It seems relatively uncontroversial to say that one shouldn’t have sex with a nine-year-old girl. But what about the image of a nine-year-old girl? What are the ethical questions raised by a hypothetical virtual simulation in which a man can sleep with (and murder, if he should so please), a preteen? Continue reading “Oh, Reality, It’s Not for Me”
When Peter Francis James, who plays Leontes in the Pearl’s current revival of The Winter’s Tale, says the word “issue,” he pronounces it as if the first syllable rhymed with with piss instead of dish. Or, perhaps more appropriately, as if it rhymed with hiss. Thus, he virtually spits at Antigonus (Dominic Cuskern) of the child he presumes to be a bastard, “No, I’ll not rear another’s issue.” It may be a slightly affected choice, but it works, and in an otherwise helpless production, Mr. James is consistently brilliant—tall, slim, often wearing a frumpy jacket and turtleneck, he looks more like Fred Rogers than that stupor mundi Frederick the Great. But his apoplectic fits are exhilarating; and even when he is forced into silence, listening to an officer read the charges of adultery leveled against his faithful wife Hermione (Jolly Abraham), he mouths the words, not relishing their meaning so much as their validation of his anger.
“The people in that saloon were the best I’ve ever known,” Eugene O’Neill wrote about the motley crew that occupied Jimmy-the-Priest’s, the dive bar which provided the inspiration for The Iceman Cometh and the one in which the playwright attempted suicide in 1912. This conflict—good company, bad circumstances—dominates Iceman, a drama about a makeshift (and most homosocial) family of drunks nursing their pipe dreams and encouraging those of their brothers and sisters. Continue reading “The Last-Resort Variety”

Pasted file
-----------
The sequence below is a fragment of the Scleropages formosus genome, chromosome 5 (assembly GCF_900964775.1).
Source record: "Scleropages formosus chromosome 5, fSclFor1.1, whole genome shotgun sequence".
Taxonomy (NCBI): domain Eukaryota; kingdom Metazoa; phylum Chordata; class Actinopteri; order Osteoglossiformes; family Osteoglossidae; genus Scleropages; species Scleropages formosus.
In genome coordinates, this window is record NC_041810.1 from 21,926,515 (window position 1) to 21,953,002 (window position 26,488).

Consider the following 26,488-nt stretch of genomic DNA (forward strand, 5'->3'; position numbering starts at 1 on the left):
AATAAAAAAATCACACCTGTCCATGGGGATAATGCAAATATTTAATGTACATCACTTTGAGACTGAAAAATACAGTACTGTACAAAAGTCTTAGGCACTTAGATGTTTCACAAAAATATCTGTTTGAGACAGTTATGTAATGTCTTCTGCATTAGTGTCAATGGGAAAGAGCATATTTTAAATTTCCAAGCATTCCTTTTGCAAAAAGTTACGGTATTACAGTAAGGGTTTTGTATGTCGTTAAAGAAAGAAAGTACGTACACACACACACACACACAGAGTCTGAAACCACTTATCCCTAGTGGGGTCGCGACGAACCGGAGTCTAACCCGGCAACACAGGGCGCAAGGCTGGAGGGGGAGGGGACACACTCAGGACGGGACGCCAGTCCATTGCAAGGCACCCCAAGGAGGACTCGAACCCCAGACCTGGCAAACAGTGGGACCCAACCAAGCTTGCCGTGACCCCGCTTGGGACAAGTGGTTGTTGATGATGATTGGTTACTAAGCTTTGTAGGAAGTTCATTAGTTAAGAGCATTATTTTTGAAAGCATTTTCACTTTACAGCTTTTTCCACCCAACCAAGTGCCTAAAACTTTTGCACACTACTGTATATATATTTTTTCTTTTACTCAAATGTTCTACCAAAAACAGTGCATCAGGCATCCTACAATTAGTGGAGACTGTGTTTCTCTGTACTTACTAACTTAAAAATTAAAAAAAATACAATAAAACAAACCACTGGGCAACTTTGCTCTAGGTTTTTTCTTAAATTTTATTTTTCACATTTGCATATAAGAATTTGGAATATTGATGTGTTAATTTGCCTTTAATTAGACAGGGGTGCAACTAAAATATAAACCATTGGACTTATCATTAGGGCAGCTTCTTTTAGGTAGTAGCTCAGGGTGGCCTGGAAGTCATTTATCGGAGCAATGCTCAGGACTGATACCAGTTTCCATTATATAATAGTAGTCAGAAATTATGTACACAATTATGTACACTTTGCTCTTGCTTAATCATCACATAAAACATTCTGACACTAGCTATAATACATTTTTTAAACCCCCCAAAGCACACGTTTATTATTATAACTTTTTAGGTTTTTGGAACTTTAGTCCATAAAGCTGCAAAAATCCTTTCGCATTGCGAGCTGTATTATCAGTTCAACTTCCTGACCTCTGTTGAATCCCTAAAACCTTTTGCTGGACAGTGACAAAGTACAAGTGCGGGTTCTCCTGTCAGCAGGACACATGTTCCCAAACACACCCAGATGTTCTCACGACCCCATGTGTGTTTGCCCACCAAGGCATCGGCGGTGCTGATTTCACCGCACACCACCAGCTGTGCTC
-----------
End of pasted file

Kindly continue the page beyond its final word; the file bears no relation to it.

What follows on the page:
Jaclyn (Tonya Pinkins) is kind of a pill. An assistant in a surgeon’s office, she is condescending to patients, cruel to the mild-mannered office manager, Ileen (Dianne Wiest), insensitive to her Mexican neighbors (who she thinks should be deported), and constantly making suspicious claims about “toxins” in the air. Continue reading “All the Other Hers”
Among its many charms, Everybody Gets Cake! begins well before the audience enters the theatre. It starts at E:BAR, a standard pre-show hovering ground for regular 59E59 Theaters attendees. A pair of improbably dressed tourists arrive, decked out in identical bright yellow slickers. They talk to at least one couple about rushing tickets for a different production playing upstairs. The audience is admitted and greeted with the sight of a bouncer guarding a cake behind a velvet rope. In come the tourists, snapping photos and buzzing irritatingly about the bouncer until they are forcibly ushered out. Continue reading “Take a Piece”